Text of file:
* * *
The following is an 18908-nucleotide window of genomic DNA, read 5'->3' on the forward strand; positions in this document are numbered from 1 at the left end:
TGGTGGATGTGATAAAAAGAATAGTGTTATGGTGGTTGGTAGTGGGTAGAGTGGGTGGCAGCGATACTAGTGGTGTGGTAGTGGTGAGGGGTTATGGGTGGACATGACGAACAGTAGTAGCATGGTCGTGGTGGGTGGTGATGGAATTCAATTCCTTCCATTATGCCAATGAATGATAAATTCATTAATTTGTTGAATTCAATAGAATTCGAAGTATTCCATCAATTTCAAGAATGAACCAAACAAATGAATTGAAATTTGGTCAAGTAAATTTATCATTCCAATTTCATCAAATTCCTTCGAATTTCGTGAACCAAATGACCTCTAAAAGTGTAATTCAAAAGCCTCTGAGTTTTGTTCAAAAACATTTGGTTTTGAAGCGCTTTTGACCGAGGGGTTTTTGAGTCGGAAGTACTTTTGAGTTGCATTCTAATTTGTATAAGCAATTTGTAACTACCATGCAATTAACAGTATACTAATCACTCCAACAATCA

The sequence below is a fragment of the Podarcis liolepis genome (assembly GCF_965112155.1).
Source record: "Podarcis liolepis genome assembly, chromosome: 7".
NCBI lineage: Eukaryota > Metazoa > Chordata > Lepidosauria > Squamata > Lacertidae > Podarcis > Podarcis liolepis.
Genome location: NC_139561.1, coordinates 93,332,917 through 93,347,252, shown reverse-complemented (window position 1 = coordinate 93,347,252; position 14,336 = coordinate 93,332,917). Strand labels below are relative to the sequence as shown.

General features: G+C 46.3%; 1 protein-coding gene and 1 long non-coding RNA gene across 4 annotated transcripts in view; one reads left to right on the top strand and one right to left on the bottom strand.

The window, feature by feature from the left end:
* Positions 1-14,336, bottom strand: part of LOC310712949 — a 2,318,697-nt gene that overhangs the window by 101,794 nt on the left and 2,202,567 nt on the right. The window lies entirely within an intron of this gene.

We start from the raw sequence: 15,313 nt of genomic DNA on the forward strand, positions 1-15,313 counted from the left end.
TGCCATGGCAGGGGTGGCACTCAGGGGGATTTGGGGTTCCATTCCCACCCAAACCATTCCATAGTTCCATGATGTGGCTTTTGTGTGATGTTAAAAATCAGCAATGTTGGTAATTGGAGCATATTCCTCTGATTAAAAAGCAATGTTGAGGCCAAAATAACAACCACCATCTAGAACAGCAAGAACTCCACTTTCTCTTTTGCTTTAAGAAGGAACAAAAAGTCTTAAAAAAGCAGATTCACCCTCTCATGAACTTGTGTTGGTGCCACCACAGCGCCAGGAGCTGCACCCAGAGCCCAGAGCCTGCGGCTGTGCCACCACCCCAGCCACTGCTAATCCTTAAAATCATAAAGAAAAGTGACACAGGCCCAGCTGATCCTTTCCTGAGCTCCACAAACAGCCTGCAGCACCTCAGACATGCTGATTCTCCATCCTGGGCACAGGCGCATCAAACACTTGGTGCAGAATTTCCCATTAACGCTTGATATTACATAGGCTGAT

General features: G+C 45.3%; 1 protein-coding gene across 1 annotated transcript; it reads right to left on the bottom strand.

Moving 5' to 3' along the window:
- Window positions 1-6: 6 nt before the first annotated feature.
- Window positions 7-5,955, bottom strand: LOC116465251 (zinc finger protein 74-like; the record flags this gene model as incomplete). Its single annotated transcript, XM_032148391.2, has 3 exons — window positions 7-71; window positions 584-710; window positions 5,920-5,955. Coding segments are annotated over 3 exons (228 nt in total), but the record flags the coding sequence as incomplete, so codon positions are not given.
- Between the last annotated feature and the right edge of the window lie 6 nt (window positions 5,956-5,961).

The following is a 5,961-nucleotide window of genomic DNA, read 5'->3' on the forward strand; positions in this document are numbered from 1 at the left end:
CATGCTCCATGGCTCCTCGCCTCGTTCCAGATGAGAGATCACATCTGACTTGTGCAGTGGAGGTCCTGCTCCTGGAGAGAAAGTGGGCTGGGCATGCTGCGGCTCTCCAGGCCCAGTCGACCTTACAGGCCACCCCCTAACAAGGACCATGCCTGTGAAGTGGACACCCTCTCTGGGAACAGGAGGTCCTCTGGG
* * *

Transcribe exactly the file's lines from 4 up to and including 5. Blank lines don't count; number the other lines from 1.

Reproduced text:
Source record: "Podarcis liolepis genome assembly, chromosome: 7".
NCBI lineage: Eukaryota > Metazoa > Chordata > Lepidosauria > Squamata > Lacertidae > Podarcis > Podarcis liolepis.